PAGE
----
Do Truth Serums Really Exist? Experts Weigh In


| LAST UPDATE 03/09/2023

By Stanley Wickens
Truth Serum Michael Mosley
BBC via YouTube

Have you ever heard of truth serums? It sounds like something out of a sci-fi movie, but these mind-altering drugs have been around since the Roman Empire. The idea behind them is to make someone incapable of lying, but the reality is much more complex than that. As Mark Twain once said, "If you tell the truth, you don't have to remember anything."

One example of a truth serum is sodium thiopental. It works by slowing down the speed at which your body sends messages from your spinal cord to your brain. As a result, it's more difficult to perform high-functioning tasks such as concentrating on a single activity like walking a straight line or even lying. It's this concentration you need to think up a lie that truth serum removes. If you're not a compulsive liar, then it's likely more difficult for you to lie than tell the truth. However, they do not completely remove our ability to lie. In fact, some truth serums may even make us say things that please others, regardless of whether they are true or not. That's why they are illegal under certain circumstances, including during interrogation. Despite this, some US courts have allowed their use in special cases where determining the truth is crucial. For example, a judge allowed the use of sodium pentothal to determine if a suspect in the 2012 Aurora theater shooting was truly insane.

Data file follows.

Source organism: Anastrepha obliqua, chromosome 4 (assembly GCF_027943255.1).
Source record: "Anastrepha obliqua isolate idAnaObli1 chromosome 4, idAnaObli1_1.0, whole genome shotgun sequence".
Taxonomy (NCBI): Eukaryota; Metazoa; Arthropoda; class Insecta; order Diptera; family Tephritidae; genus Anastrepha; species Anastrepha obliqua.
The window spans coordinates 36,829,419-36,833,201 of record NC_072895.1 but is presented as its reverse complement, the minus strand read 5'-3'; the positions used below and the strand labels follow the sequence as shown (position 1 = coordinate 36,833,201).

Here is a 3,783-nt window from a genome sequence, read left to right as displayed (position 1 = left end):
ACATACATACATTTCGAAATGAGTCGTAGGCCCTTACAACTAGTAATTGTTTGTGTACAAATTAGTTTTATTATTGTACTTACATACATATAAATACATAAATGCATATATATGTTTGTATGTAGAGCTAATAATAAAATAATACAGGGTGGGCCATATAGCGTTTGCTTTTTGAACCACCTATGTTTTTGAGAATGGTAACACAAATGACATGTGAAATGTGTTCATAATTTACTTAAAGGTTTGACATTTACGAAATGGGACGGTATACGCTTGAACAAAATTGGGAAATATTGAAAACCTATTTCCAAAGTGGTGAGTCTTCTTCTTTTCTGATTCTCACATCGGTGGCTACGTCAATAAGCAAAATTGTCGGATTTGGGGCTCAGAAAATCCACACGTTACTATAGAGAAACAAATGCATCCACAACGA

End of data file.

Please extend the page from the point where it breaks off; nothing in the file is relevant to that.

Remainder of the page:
Oxytocin IV Bag medicine
Colin via Wikimedia Commons
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But what about the future? Could we be on the verge of a new type of truth-telling drug? According to Mark Wheelis from UC Davis, it's possible. As we learn more about how our brains work and discover new drugs, we could potentially manipulate neural circuits that govern states like fear and anxiety. One drug that has already been examined for its trust-promoting effects is oxytocin. Known as Pitocin to women in labor, this drug has been shown to increase trust in some studies. While it's still too early to tell if oxytocin or any other drug can truly enhance truth-telling capabilities, it's an intriguing possibility.

So while truth serums may not be as magical as they seem in movies and TV shows, they do have some interesting effects on our cognitive functions. Whether or not we'll see a true "truth serum" in the future remains to be seen. But as Mark Twain said: "Always tell the truth - it's easier to remember."

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